"What's really interesting about (ExtraHop), especially in a medical environment, is that they sit on the wire, so to speak," says Wright. "They get a copy of everything that's sent over your network. And from that information, we can monitor performance."
"A lot of the application performance management tools that are out there, you have to load an agent either onto a server or a desktop or something like that," Wright explains. " a lot of applications, if you put an agent on that application, you might break it."
Before the new healthcare-specific edition came out, Seattle Children's was using ExtraHop "mostly for monitoring our virtual desktop performance," says Wright. "Then we were a beta partner with HL7 folks."
Application interface engineers "historically keep track of their HL7 messaging in their interfaces via a spreadsheet, and really don't have any kind of performance monitoring around what's happening with those interfaces," he explains. "But you put ExtraHop in there, that can now look at HL7 messaging, and determine what interface that is going to and coming from. All of a sudden I can see a clear picture of the performance of that interface."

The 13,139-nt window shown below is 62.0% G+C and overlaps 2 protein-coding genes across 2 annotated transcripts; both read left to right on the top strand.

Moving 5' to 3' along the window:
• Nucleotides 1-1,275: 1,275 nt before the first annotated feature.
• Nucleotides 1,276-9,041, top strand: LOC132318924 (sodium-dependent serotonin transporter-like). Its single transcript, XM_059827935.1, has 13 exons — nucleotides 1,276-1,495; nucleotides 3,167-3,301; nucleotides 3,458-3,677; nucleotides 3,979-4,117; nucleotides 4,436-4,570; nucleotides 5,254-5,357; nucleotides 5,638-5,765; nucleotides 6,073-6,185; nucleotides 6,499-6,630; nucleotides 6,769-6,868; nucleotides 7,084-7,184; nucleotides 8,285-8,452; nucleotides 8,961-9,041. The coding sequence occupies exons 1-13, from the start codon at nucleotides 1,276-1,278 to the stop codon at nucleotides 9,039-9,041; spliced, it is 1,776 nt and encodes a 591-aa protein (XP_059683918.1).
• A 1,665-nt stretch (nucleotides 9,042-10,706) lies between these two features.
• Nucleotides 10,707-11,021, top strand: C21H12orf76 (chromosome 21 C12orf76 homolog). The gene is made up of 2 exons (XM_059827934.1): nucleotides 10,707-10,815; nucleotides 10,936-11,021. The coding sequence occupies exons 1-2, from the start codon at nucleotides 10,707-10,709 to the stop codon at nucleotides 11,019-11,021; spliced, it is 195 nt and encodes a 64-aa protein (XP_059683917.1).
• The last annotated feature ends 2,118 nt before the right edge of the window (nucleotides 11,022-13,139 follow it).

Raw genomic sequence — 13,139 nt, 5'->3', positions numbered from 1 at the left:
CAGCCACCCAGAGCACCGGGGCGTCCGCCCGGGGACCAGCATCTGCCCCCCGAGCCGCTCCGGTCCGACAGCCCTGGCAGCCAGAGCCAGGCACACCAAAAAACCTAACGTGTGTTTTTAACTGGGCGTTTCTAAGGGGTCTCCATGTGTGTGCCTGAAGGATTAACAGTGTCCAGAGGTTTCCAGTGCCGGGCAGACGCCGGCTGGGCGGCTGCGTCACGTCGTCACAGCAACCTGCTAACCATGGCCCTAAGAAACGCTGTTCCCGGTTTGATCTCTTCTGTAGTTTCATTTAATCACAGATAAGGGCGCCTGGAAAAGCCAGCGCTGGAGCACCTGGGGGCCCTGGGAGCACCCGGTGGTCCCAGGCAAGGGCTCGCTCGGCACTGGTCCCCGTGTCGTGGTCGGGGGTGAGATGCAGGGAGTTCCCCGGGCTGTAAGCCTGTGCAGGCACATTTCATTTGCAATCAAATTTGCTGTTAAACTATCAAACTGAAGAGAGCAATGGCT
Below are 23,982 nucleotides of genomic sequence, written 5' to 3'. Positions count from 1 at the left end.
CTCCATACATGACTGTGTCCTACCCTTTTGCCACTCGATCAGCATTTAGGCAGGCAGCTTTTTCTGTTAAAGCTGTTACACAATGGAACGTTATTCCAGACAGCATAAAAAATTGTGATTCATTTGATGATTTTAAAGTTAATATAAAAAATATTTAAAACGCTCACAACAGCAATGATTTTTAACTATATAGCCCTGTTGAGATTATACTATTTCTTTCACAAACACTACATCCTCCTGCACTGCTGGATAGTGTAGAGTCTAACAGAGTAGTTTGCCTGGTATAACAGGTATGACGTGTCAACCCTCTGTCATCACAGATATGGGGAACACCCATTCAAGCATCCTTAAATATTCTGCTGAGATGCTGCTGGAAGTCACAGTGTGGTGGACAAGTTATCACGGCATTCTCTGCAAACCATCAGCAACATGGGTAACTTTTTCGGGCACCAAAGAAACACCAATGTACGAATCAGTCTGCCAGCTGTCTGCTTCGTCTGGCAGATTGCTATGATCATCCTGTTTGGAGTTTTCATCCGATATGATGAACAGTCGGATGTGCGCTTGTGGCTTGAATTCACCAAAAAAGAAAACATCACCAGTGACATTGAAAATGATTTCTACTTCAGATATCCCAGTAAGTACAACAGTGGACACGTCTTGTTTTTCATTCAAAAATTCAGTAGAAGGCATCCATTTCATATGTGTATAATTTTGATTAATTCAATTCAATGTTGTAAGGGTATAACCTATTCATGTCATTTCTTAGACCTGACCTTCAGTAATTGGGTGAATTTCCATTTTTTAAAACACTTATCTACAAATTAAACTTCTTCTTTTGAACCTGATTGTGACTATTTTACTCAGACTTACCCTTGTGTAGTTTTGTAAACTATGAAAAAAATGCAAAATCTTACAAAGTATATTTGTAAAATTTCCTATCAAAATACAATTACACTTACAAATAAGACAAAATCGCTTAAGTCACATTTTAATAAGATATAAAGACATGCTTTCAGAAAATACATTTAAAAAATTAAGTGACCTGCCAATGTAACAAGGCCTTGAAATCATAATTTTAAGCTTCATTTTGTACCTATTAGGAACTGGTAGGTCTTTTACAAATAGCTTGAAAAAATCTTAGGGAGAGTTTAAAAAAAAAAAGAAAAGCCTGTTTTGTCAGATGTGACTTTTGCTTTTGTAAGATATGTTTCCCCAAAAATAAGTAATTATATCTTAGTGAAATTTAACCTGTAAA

For instance, Seattle Children's uses both Epic and Cerner technology.
"Epic is our registration and scheduling, and Cerner is our clinicals, so there's an HL7 interface from Epic into Cerner on any registration that we do," he says. "If we have someone come into our ED, somebody comes into out ED they'll get registered in Epic and then show up in Cerner. And if that slows down for some reason then the physician can't do their documentation in Cerner when they need to.
"So now it gives me peace of mind: I can set the parameters on what good performance is," says Wright. "ExtraHop does that for me. It sets my upper control limit, lower control limit and then the mean for this particular HL7 interface transaction, receiving and sending."
"Any time stuff starts to slow down, it sounds an alarm," he adds. "Then I can go look at the interface and not have to wait for someone in the ED to call and say, 'Hey, I registered so-and-so into Epic and it's not flowing over into Cerner.' Before ExtraHop, that's kind of what we had to do."
But the "very cool thing," says Wright, "is that it's super non-intrusive to our production environment. There aren't any agents. It's just sucking the data off of the wire and no one else is aware of it."